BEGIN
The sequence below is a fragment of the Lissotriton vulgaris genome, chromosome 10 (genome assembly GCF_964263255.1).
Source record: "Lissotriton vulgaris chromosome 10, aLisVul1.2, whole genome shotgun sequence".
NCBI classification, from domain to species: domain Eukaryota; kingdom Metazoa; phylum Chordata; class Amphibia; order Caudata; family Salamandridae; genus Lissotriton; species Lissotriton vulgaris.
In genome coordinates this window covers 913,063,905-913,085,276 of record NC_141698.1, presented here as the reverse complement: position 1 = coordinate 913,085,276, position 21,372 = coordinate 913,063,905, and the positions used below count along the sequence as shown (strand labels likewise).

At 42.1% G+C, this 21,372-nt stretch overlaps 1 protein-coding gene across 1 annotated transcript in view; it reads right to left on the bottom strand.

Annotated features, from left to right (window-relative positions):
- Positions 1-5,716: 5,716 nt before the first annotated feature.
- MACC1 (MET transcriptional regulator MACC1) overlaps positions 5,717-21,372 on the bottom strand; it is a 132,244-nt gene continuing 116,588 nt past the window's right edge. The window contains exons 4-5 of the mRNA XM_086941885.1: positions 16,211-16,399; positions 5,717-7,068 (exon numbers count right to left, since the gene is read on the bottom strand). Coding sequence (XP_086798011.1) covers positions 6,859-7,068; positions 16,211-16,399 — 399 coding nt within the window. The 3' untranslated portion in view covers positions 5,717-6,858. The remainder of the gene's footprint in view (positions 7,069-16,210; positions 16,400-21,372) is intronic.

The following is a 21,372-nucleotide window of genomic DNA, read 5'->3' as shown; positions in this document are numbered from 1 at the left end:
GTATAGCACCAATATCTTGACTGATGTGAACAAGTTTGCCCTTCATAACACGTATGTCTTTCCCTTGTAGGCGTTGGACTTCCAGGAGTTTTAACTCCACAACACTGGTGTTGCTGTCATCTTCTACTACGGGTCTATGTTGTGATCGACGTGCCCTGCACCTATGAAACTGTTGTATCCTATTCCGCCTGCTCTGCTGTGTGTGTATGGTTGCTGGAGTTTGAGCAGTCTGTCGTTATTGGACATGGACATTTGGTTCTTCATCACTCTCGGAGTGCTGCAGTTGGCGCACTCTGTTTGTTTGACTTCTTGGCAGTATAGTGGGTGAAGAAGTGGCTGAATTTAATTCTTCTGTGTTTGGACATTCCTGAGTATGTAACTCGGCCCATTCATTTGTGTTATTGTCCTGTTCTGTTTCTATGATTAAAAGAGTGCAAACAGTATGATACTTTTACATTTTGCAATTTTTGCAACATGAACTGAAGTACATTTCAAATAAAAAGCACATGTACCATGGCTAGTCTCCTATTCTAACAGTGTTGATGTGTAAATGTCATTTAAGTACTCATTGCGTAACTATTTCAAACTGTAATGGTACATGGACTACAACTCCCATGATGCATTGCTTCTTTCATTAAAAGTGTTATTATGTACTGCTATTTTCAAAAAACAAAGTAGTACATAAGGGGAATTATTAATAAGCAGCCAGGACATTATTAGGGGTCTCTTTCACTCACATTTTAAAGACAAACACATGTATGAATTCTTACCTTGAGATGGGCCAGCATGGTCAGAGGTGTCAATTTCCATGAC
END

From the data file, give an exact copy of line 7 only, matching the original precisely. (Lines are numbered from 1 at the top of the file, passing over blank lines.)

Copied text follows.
- Positions 1-5,716: 5,716 nt before the first annotated feature.